« ՆախորդըՇարունակել »
an opportunity of actually seeing it, the height falls so short of our expectations, that we are apt to think it a great deal less than it is in reality. A mistake of this kind, joined to a careless view of the place, which is not in itself very interesting, has led Bishop Burnet into the strange assertion, that the Tarpeian rock is so very low, that a man would think it no great matter to leap down it for his diversion. Criminals thrown from this precipice, were literally thrown out of the city of old Rome into the Campus Martius, which was a large plain, of a triangular shape; two sides of the triangle being formed by the Tiber, and the base by the Capitol, and buildings extending three miles nearly in a parallel line with it. The Campus Martius had its name from a small temple built in it, at a very early period, and dedicated to Mars; or it might have this name from the military exercises performed there. In this field, the great assemblies of the people, called Census or Lustrum, were held every fifth year; the consuls, censors, and tribunes, were elected; the levies of troops were made; and there the Roman youth exercised themselves in riding, driving the chariot, shooting with the bow, using the sling, darting the javelin, throwing the discus or quoit, in wrestling, running : and when covered with sweat and dust, in consequence of these exercises, they washed their bodies clean by swimming in the Tiber. Horace accuses Lydia of ruining a young man, by keeping him from those manly exercises in which he formerly excelled.
Oderit campum, patiens pulveris atque solis:
Inter equales equitet, Gallica nec lupatis
Cur timet flavum Tiberim tangere?
The dead bodies of the most illustrious citizens were also burnt in this field, which was adorned gradually by statues and trophies, erected to the memory of distinguished men. But every feature of its ancient appear
ance is now hid by the streets and buildings of modern Rome.
The inhabitants of Rome may be excused for choosing this situation for their houses, though by so doing, they have deprived us of a view of the Campus Martius. But surely they, or their governors, ought to show more solicitude for preserving the antiquities than they do; and they might, without inconveniency, find some place for a cow market, of less importance than the ancient Forum. It is not in their power to restore it to its former splendour, but they might, at least, have prevented its falling back to the state in which Æneas found it, when he came to visit the poor Evander.
Talibus inter se dictis ad tecta subibant
Pauperis Evandri: passimque armenta videbant
I have already said, that besides this, there were several forums in Rome, where basilica were built, justice administered, and business transacted. The emperors
were fond of having such public places named after them. The accounts we have of the forums of Nerva, and that of Trajan, give the highest idea of their grandeur and elegance; three Corinthian pillars, with their entablature, are all that remain of the former; of the latter, the noble column placed in the middle, still preserves all its original beauty. It consists of twenty-three circular pieces of white marble, horizontally placed one above the other; it is about twelve feet diameter at the bottom, and ten at the top. The plinth of the base is a piece of marble twenty-one feet square. A staircase, consisting of one hundred and eighty-three steps, and sufficiently wide to admit a man to ascend, is cut out of the solid marble, leaving a small pillar in the middle, round which the stair winds from the bottom to the top. I observed a piece broken, as I went up, which showed, that those large masses of marble have been exquisitely polished on the flat sides, where they are in contact with each other, that the adhesion and strength of the pillar might be the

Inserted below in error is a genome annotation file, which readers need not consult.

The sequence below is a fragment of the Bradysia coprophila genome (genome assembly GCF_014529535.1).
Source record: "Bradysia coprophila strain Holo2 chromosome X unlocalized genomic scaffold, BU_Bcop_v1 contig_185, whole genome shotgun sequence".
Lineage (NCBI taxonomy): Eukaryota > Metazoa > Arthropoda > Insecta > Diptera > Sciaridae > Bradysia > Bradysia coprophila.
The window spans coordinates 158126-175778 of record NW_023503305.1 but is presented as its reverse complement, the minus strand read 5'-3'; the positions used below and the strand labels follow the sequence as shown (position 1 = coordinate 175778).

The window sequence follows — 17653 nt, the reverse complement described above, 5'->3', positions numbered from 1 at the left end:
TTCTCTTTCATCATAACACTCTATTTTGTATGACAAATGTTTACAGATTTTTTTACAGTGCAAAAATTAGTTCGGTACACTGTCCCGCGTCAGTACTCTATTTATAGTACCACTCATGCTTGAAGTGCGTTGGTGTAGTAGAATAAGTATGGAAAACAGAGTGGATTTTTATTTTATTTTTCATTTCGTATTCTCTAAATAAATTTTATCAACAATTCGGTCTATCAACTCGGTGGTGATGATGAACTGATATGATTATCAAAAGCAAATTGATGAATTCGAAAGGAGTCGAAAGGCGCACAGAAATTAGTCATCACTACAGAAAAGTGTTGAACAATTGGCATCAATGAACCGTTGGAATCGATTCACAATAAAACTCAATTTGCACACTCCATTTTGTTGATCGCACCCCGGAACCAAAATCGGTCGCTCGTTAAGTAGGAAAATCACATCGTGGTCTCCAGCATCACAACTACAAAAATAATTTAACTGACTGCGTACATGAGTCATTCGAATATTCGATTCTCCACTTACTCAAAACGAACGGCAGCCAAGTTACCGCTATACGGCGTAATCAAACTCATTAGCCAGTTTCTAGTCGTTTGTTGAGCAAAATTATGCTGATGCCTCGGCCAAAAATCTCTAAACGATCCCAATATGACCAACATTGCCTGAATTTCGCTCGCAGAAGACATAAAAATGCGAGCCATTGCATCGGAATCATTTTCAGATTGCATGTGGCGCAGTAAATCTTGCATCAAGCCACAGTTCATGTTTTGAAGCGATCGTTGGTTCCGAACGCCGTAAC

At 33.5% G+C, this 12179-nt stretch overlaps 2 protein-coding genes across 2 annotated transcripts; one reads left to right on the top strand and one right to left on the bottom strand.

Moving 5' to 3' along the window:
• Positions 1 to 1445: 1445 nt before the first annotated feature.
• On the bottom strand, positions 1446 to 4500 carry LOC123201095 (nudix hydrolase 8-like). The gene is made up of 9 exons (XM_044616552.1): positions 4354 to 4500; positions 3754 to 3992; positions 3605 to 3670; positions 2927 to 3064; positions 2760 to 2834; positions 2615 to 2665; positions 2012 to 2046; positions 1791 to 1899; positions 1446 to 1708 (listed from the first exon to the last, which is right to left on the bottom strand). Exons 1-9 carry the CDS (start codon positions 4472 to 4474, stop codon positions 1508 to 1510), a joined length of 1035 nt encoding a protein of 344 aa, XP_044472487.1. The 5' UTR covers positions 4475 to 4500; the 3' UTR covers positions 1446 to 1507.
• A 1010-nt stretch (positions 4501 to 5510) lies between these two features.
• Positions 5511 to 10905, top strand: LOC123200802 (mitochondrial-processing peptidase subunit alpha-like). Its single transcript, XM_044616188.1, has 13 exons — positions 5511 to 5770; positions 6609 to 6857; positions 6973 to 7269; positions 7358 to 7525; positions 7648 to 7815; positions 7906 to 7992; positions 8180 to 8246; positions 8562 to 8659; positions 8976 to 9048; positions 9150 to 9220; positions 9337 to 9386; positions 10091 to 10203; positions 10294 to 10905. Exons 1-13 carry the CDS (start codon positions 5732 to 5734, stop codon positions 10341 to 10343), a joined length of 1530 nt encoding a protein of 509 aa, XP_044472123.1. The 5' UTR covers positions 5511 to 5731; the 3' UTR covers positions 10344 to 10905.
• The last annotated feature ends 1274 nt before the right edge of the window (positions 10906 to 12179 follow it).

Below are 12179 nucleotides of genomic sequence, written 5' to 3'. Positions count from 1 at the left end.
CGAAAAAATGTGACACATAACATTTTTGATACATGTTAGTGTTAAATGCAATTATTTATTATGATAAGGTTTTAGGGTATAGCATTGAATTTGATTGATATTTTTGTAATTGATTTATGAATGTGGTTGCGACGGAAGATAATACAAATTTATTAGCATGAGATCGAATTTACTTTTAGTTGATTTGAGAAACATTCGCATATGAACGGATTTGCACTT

greater. The stairs are lighted by forty-one windows, exceedingly narrow on the outside, that they might not interrupt the connection of the basso relievos, but which gradually widen within, and by that means give sufficient light. The base of the column is ornamented with basso relievos, representing trophies of Dacian armour. The most memorable events of Trajan's expedition against the Dacians, are admirably wrought in a continued spiral line from the bottom of the column to the top. The figures towards the top, are too far removed from the eye to be seen perfectly. To have rendered them equally visible with those below, it would have been necessary to have made them larger proportionably as they ascended. Viewed from any considerable distance, all the sculpture is lost, and a plain fluted pillar, of the same proportions, would have had as fine an effect. But such a frugal plan would not have been so glorious to the prince, whose victories are engraven, or so interesting to the legionary soldiers, many of whom, no doubt, are here personally represented. Besides, it would not now be near so valuable a monument, in the eyes of antiquarians, or so useful a study to sculptors and painters, who have occasion to represent the military dress of the Romans, or the costume of the East in that age. Exclusive of the statue, this beautiful pillar is a hundred and twenty feet high. The ashes of Trajan were deposited in an urn at the bottom, and his statue at the top. Pope Sixtus V, in the room of the emperor's, has placed a statue of St. Peter upon this column. I observed to a gentleman, with whom I visited this pillar, that I thought there was not much propriety in placing the figure of St. Peter upon a monument, representing the victories, and erected in honour of the emperor Trajan. ever,' replied he coldly, brass."